The Renaissance: A Short History (Modern Library Chronicles #1) (Paperback)

The Renaissance: A Short History (Modern Library Chronicles #1) By Paul Johnson Cover Image

The Renaissance: A Short History (Modern Library Chronicles #1) (Paperback)


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The Renaissance holds an undying place in our imagination, its great heroes still our own, from Michelangelo and Leonardo to Dante and Chaucer. This period of profound evolution in European thought is credited with transforming the West from medieval to modern and producing the most astonishing outpouring of artistic creation the world has ever known. But what was it? In this masterly work, the incomparable Paul Johnson tells us. He explains the economic, technological, and social developments that provide a backdrop to the age’s achievements and focuses closely on the lives and works of its most important figures. A commanding short narrative of this vital period, The Renaissance is also a universally profound meditation on the wellsprings of innovation.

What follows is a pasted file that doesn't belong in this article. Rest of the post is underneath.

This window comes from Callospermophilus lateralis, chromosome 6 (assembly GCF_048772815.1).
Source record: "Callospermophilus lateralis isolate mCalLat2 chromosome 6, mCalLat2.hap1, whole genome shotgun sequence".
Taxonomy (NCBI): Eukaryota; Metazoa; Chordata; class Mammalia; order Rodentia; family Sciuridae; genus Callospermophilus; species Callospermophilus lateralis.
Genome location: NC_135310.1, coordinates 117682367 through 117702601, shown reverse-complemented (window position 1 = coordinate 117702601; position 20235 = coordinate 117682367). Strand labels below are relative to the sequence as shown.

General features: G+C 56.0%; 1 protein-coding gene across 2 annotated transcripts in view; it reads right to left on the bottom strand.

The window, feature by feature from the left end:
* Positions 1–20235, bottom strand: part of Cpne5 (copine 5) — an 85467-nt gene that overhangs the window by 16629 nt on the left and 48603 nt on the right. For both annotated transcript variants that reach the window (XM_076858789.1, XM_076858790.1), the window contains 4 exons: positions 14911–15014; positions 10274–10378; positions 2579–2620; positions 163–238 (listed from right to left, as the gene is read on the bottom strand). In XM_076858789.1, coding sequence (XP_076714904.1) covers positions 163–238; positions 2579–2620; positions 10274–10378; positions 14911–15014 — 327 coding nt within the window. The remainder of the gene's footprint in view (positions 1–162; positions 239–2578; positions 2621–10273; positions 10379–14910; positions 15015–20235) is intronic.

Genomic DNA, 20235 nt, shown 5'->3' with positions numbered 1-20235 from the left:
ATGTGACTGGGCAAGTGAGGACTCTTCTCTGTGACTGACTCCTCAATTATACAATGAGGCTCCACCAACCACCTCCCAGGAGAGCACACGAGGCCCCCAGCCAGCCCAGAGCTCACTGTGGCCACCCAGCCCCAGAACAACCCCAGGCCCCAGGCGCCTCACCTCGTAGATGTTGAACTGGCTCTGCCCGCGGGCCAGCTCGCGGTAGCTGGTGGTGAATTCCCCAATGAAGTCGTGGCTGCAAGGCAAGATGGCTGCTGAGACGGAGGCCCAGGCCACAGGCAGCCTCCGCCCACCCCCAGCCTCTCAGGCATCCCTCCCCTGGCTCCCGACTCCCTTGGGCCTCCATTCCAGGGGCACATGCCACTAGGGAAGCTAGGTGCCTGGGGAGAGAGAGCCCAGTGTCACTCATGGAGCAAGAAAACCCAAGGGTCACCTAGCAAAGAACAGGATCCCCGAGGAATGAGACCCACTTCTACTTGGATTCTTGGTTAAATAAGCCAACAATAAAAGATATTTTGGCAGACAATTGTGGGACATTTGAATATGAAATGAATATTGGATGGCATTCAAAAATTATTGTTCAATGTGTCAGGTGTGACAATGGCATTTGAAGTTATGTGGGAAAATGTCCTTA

Paul Johnson is a leading historian and journalist whose historical works have been national bestsellers and translated into many languages. Among his books are Modern Times, A History of the Jews, Intellectuals, The Birth of the Modern, and A History of the American People. He lives in London.
Product Details ISBN: 9780812966190
ISBN-10: 0812966198
Publisher: Modern Library
Publication Date: August 6th, 2002
Pages: 208
Language: English
Series: Modern Library Chronicles
“This wee book packs more information, insight, and historical perspective than do most volumes many times its length.” —Forbes

“Abound[s] in interesting detail and idiosyncratic judgment.” —The New York Times

“Mr. Johnson does not reduce the art and literature of this immensely rich period to mere by-products of the European economy. . . . His concise and entertaining survey is a reminder that the most sublime accomplishments of civilization also depend on the mundane.” —The Wall Street Journal

“[Johnson’s] reputation for capacious erudition precedes him, and it is no surprise that he turns in a vibrant summary of the era’s eruption of art.” —Booklist